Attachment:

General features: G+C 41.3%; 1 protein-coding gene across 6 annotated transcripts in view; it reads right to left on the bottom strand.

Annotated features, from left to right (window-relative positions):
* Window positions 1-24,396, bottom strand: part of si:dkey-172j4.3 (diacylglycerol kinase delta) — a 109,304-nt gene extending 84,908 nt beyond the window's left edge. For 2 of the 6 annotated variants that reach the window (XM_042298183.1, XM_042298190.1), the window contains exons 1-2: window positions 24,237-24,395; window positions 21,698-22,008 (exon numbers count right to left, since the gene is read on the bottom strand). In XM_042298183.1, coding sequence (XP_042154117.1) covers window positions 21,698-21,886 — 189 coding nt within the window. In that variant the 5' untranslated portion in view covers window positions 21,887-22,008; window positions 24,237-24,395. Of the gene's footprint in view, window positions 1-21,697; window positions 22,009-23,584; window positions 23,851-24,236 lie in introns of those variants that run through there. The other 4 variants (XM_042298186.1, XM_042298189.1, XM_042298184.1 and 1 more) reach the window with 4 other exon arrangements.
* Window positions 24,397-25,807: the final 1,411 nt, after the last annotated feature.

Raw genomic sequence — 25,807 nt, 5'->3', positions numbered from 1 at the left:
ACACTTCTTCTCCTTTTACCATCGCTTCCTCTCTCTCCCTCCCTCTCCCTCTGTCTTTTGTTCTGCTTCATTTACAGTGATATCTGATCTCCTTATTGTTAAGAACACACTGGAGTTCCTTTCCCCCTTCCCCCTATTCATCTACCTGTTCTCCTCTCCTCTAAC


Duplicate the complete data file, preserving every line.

General features: G+C 41.3%; 1 protein-coding gene across 6 annotated transcripts in view; it reads right to left on the bottom strand.

Annotated features, from left to right (window-relative positions):
* Window positions 1-24,396, bottom strand: part of si:dkey-172j4.3 (diacylglycerol kinase delta) — a 109,304-nt gene extending 84,908 nt beyond the window's left edge. For 2 of the 6 annotated variants that reach the window (XM_042298183.1, XM_042298190.1), the window contains exons 1-2: window positions 24,237-24,395; window positions 21,698-22,008 (exon numbers count right to left, since the gene is read on the bottom strand). In XM_042298183.1, coding sequence (XP_042154117.1) covers window positions 21,698-21,886 — 189 coding nt within the window. In that variant the 5' untranslated portion in view covers window positions 21,887-22,008; window positions 24,237-24,395. Of the gene's footprint in view, window positions 1-21,697; window positions 22,009-23,584; window positions 23,851-24,236 lie in introns of those variants that run through there. The other 4 variants (XM_042298186.1, XM_042298189.1, XM_042298184.1 and 1 more) reach the window with 4 other exon arrangements.
* Window positions 24,397-25,807: the final 1,411 nt, after the last annotated feature.

Raw genomic sequence — 25,807 nt, 5'->3', positions numbered from 1 at the left:
ACACTTCTTCTCCTTTTACCATCGCTTCCTCTCTCTCCCTCCCTCTCCCTCTGTCTTTTGTTCTGCTTCATTTACAGTGATATCTGATCTCCTTATTGTTAAGAACACACTGGAGTTCCTTTCCCCCTTCCCCCTATTCATCTACCTGTTCTCCTCTCCTCTAAC